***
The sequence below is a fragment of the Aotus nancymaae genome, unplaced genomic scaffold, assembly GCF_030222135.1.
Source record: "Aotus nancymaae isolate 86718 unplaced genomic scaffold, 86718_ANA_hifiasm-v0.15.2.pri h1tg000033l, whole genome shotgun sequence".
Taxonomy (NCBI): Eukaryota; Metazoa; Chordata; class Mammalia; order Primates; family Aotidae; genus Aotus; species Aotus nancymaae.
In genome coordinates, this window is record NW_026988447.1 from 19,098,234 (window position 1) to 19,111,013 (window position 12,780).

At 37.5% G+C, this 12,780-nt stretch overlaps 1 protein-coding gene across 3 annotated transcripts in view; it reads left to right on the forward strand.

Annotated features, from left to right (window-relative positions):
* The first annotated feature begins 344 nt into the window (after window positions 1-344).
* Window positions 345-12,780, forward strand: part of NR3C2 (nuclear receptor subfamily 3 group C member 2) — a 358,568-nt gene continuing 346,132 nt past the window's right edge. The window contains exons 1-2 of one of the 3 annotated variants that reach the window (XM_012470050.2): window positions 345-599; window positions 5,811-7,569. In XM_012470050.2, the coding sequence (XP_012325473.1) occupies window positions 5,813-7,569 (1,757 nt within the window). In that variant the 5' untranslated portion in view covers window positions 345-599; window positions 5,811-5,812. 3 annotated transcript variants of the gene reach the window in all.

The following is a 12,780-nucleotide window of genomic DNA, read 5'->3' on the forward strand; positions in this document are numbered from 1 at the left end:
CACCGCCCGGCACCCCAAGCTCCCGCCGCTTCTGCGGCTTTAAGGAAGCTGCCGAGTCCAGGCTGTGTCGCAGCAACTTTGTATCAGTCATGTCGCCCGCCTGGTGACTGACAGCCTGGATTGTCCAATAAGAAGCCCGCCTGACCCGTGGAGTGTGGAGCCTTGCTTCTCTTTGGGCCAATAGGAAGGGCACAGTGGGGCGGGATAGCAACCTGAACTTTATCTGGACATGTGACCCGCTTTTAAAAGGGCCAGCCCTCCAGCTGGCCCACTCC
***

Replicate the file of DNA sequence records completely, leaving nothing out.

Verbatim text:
The sequence below is a fragment of the Aotus nancymaae genome, unplaced genomic scaffold, assembly GCF_030222135.1.
Source record: "Aotus nancymaae isolate 86718 unplaced genomic scaffold, 86718_ANA_hifiasm-v0.15.2.pri h1tg000033l, whole genome shotgun sequence".
Taxonomy (NCBI): Eukaryota; Metazoa; Chordata; class Mammalia; order Primates; family Aotidae; genus Aotus; species Aotus nancymaae.
In genome coordinates, this window is record NW_026988447.1 from 19,098,234 (window position 1) to 19,111,013 (window position 12,780).

At 37.5% G+C, this 12,780-nt stretch overlaps 1 protein-coding gene across 3 annotated transcripts in view; it reads left to right on the forward strand.

Annotated features, from left to right (window-relative positions):
* The first annotated feature begins 344 nt into the window (after window positions 1-344).
* Window positions 345-12,780, forward strand: part of NR3C2 (nuclear receptor subfamily 3 group C member 2) — a 358,568-nt gene continuing 346,132 nt past the window's right edge. The window contains exons 1-2 of one of the 3 annotated variants that reach the window (XM_012470050.2): window positions 345-599; window positions 5,811-7,569. In XM_012470050.2, the coding sequence (XP_012325473.1) occupies window positions 5,813-7,569 (1,757 nt within the window). In that variant the 5' untranslated portion in view covers window positions 345-599; window positions 5,811-5,812. 3 annotated transcript variants of the gene reach the window in all.

The following is a 12,780-nucleotide window of genomic DNA, read 5'->3' on the forward strand; positions in this document are numbered from 1 at the left end:
CACCGCCCGGCACCCCAAGCTCCCGCCGCTTCTGCGGCTTTAAGGAAGCTGCCGAGTCCAGGCTGTGTCGCAGCAACTTTGTATCAGTCATGTCGCCCGCCTGGTGACTGACAGCCTGGATTGTCCAATAAGAAGCCCGCCTGACCCGTGGAGTGTGGAGCCTTGCTTCTCTTTGGGCCAATAGGAAGGGCACAGTGGGGCGGGATAGCAACCTGAACTTTATCTGGACATGTGACCCGCTTTTAAAAGGGCCAGCCCTCCAGCTGGCCCACTCC